More mechanized the life becomes, lesser the expectations one could have regarding the relationships. Many of today’s start-ups want an immense growth within a short span of time. This has made them to look only upon their profitability as the sole criteria for success. This might be good for the company in short-term, but in long term there is much more to foresee to obtain a sustainable growth. Young entrepreneurs nowadays do not bother to maintain relationships which might not turn fruitful for the company in long-run. This is what our local kirana shop keepers have taught us.


Feedback – a degrading mechanism:

Feedbacks do pave the way for success of a start-up through desirable modifications in the business. But what happens today in most of the start-ups is, the feedback overflows to an extent such that the creativity and thinking ability of the entrepreneur is lost. With technology at the finger tips and social media paving way for the next generation critics, feedback quantities have almost degraded the new age entrepreneurs decision making skills. Listening and acting to too much feedbacks from different sects which are contradictory has hampered the ability of the start-ups’ success rate.


The fair play:

In case of the start-ups where the person who initiates the idea is already working in an organization, there may arise a situation wherein the person utilizes the resource of the company in which he is working in to fund his own start-up. Some start-ups have been started and ran in the above mention manner have seen legal suits against them which have landed the start-up owners in deep distress. Not all start-up failures are because of this, but some percent of failure has happened pertaining to such issues.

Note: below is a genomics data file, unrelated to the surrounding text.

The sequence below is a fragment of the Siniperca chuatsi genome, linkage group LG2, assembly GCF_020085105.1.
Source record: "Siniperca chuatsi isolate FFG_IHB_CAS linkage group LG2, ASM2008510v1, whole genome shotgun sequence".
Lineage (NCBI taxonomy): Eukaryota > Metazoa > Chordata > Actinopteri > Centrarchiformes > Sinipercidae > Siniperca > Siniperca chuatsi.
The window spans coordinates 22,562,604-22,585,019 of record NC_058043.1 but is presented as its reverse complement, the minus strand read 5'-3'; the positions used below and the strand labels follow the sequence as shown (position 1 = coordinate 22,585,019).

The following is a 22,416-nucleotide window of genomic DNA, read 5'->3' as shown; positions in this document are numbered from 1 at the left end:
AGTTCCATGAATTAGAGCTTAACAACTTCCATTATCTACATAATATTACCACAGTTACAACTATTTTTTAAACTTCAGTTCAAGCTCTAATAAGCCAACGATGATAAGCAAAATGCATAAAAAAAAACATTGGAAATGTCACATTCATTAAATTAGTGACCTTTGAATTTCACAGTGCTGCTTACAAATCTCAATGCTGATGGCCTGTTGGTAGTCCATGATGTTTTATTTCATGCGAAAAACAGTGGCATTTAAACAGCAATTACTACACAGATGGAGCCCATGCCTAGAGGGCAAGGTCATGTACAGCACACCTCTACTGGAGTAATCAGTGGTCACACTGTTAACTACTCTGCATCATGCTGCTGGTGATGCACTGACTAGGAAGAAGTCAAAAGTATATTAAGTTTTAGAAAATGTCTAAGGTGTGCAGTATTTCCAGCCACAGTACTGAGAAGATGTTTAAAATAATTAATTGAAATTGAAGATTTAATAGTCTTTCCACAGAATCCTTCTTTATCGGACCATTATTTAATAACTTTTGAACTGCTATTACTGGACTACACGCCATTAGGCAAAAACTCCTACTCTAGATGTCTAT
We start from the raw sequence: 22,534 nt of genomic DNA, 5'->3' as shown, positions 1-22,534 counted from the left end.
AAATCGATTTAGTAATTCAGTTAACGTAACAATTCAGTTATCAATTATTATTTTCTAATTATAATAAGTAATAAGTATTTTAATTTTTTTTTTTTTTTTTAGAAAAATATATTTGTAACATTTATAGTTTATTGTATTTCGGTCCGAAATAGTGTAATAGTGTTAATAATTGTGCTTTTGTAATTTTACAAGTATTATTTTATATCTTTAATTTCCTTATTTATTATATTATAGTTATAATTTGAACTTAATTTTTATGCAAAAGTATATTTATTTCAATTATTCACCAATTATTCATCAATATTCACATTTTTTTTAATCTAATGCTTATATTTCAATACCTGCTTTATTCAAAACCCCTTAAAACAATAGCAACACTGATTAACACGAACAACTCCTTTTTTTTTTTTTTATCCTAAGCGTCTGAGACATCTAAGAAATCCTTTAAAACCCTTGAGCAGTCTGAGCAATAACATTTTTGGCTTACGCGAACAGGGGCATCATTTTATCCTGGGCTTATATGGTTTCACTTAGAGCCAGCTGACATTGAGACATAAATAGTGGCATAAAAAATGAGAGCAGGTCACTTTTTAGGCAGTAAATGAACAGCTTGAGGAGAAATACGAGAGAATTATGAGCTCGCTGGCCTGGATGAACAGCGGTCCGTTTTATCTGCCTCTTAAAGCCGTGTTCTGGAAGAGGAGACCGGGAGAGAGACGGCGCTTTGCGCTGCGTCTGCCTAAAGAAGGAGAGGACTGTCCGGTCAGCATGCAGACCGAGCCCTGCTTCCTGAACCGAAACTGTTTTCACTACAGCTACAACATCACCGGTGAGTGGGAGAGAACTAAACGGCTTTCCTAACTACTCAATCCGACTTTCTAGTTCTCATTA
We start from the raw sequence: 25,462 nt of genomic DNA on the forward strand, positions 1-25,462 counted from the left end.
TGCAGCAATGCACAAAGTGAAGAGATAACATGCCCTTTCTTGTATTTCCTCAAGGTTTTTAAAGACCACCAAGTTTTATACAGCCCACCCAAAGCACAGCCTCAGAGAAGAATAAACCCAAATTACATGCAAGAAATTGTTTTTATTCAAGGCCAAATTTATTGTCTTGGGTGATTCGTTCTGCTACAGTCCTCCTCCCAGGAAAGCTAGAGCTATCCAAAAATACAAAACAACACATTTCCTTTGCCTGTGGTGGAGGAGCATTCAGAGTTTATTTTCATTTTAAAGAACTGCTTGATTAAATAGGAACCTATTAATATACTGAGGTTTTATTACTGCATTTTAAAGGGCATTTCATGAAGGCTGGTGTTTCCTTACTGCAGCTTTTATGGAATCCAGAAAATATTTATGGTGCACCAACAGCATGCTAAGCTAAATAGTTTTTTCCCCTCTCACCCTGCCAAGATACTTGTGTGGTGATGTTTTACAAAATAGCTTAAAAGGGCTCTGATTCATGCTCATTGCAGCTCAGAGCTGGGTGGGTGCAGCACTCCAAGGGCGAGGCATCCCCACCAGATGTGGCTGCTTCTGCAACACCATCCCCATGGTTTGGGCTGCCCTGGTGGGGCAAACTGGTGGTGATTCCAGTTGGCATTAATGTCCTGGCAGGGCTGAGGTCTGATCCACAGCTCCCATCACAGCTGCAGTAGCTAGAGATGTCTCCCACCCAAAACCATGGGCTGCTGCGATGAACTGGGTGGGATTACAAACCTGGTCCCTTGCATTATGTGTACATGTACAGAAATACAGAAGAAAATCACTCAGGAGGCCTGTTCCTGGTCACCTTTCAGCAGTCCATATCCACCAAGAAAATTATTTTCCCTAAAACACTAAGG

Focus justification:

During the course of set up of the business, the proprietor along with his partners (if any) has the ownership on the profit making ability of the firm. The pressure on him to look into each and every functionality of the start-up has many times moved his mind away from formulating and sticking to the company’s main value proposition of the firm.


Just deliver the expectations:

Finally, the reason for non-sustenance of most of the start-ups is because, the owners tend to do everything with the initial ‘josh’ they get while initiating a start-up. Many young entrepreneurs wanted to carry out a whole gist of things rather than focusing on one particular task at a time. The result is they get messed up with their priorities, ending up without delivering to the customers what they are expected to deliver. This is one of the major fine reasons for the failure of start-ups.


Conclusion:

The considerations of these issues while starting a business would aid in making the start-up a stable entity, which would attain a sustainable growth over the period of time.


This article has been authored by Pradeep R from IIM Udaipur


References:

www.mashable.com

www.inc.com